By the middle of April, Colusa County tree-nut grower Leon Etchepare should know how much surface water he and other members of the Glenn-Colusa Irrigation District can expect to receive this year. That figure will determine if he plants or fallows the row crop fields this season and how much water he will need to purchase to keep the orchards alive.
Etchepare is a partner in Emerald Farms, where he manages 3,500 acres of walnuts, almonds and several hundred acres of vegetable seed crops near Maxwell, Calif.
In February, the Bureau of Reclamation notified the District that the 2014 allocation, under its Sacramento River Settlement Contract, would be reduced to 40 percent of the contract total.
If the 60 percent reduction occurs, Etchepare will be forced to fallow several hundred acres of row crops, including squash, tomatoes, watermelons, onions, peppers, and cucumbers, which are grown for seed. Furthermore, he will be forced to transfer the water that would have been used for the row crops to sustain his walnut and almond orchards through the season.
In a February letter to GCID landowners and users, the District notes that the Sacramento River Settlement Contracts provide for an allocation of either 100 percent of supply in a normal water year or 75 percent of supply in a critical year. “No other provision of the Contracts addresses any discretion on the part of Reclamation to make an alternative allocation,” the District reports.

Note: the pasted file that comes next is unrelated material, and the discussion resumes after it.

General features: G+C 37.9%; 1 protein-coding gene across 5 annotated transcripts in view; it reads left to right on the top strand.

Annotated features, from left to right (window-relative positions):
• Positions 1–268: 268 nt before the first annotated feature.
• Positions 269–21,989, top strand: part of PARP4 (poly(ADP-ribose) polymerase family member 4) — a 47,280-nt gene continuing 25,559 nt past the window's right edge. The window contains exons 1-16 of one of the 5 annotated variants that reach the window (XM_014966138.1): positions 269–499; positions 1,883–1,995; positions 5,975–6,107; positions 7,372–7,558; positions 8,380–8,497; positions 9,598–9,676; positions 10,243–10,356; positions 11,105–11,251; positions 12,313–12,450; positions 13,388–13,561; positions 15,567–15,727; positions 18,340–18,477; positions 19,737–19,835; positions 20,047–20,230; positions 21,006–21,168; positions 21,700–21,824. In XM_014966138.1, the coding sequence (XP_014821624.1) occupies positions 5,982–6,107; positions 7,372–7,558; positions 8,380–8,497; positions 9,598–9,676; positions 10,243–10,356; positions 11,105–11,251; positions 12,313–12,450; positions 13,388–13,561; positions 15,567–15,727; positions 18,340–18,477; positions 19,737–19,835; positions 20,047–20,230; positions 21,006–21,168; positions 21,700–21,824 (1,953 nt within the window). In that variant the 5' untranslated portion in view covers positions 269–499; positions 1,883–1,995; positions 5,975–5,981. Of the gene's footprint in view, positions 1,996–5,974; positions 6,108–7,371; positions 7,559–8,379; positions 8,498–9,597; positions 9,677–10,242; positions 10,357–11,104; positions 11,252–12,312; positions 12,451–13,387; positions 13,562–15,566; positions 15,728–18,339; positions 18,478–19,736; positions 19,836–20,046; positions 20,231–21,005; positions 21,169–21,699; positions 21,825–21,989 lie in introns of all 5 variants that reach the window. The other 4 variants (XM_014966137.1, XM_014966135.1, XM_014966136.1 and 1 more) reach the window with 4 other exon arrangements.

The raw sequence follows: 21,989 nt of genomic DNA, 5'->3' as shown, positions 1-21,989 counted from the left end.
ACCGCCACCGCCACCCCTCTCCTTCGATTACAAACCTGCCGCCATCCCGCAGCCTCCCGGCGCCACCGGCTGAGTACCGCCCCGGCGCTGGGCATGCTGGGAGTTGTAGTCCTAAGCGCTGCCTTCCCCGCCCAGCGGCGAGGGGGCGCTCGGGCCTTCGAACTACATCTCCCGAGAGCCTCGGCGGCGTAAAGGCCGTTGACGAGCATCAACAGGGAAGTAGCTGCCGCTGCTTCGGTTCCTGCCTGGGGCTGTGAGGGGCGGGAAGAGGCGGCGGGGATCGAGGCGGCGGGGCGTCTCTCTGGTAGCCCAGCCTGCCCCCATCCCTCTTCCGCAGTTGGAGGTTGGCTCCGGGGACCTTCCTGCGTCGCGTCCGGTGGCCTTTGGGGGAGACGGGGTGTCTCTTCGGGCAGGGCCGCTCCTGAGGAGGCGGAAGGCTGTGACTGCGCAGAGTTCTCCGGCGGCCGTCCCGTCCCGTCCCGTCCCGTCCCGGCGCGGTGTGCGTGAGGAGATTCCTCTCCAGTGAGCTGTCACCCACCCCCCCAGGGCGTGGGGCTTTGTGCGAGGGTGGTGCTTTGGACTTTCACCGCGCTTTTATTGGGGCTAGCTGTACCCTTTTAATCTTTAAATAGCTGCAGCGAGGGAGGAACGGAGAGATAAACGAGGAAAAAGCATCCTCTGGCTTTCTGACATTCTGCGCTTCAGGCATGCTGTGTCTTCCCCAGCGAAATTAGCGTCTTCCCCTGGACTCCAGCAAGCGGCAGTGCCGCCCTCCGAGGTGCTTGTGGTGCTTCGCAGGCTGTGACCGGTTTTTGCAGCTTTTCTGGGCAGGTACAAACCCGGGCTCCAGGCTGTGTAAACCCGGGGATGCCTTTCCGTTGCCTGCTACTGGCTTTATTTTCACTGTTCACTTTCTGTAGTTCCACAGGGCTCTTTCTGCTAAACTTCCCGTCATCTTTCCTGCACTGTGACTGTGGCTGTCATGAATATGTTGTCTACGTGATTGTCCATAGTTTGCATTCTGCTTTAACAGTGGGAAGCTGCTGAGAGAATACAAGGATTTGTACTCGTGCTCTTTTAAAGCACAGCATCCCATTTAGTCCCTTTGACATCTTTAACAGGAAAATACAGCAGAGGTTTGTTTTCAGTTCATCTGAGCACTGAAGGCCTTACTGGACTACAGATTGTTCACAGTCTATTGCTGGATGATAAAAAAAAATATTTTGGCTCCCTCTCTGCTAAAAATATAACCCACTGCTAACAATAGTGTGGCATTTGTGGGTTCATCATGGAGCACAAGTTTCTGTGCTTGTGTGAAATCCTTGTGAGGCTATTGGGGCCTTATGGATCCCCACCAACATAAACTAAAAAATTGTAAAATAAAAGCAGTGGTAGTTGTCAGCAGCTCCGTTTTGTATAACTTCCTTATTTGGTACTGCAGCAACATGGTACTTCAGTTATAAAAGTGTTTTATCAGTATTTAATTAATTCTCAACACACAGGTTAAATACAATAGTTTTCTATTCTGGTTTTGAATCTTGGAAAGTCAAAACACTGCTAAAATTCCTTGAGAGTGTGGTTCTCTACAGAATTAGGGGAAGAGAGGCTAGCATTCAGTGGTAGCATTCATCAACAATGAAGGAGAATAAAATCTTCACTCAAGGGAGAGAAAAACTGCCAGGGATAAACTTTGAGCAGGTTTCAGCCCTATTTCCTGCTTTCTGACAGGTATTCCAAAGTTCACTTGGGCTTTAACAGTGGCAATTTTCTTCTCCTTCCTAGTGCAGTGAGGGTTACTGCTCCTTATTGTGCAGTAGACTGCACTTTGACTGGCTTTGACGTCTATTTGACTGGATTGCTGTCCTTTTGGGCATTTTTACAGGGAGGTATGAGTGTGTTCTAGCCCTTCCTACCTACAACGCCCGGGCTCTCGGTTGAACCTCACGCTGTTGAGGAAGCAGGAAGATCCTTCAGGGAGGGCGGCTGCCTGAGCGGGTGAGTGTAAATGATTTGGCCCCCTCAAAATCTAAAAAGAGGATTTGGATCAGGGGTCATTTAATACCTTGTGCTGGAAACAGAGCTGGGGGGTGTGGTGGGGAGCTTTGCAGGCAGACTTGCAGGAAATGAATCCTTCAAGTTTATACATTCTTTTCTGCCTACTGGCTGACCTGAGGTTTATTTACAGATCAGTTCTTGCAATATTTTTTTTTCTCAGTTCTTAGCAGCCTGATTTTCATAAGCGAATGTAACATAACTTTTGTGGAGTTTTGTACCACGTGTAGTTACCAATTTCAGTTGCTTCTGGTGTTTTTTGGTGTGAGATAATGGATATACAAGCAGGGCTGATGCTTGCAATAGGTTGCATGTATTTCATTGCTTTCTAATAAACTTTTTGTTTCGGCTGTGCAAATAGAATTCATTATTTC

Etchepare and other growers in the District hope that talks between GCID and The Bureau of Reclamation officials, along with the March rains, will result in increased 2014 water allocations to the contracted 75 percent allocation.
“Regular irrigation practices, at 75 percent of normal allocation, would mean adequate water for both the orchards and row crops,” says Etchepare. Normally, he’s working up his row crop ground by mid-March. Regardless, a 75-percent water allocation in mid-April will likely have little impact on his row crop production.
Currently, Etchepare’s tree nut fields are in good shape for water, since he irrigated with micro-sprinklers in February. “We were able to purchase water from other growers in a neighboring water district and irrigated as much as we could. Even during the rain, we were able to recharge soil moisture to adequate levels,” he says. “Also, we had a good amount of rain in March, which helped significantly.”
Close eye on botryosphaeria
Warm weather in February, with temperatures well above average, pushed the walnut trees off to an early start, about two weeks ahead of normal, Etchepare reports. By the first week of April many of the walnut varieties, especially the Vinas, had leafed out. Catkins began appearing on the Vinas in mid-March. By the first of April, catkin development was almost complete on the Howards. Other varieties, such as Chandlers, were just starting.
Etchepare has made multiple fungicide applications since early March to control the usual threat from walnut blight. This year, he’s keeping a close eye on an emerging botryosphaeria threat to his walnut orchards.
The disease, which can infect spurs, shoots, and nuts, has been a serious threat in pistachio orchards for some time. Research, funded by the California Walnut Board, has been underway since 2012 to learn more about the cause and spread of the disease and how to manage it in walnuts.
Over the past four years, University of California Cooperative Extension farm advisors, PCAs, and orchard managers have noted an increase in the disease frequency in walnut orchards.
“Botryosphaeria has reared its ugly head in our operation over the last two years,” Etchepare says. “We started combatting it last year in an attempt to mitigate it using a combination of irrigation, cultural, and spray practices. At this time, the disease hasn’t progressed.”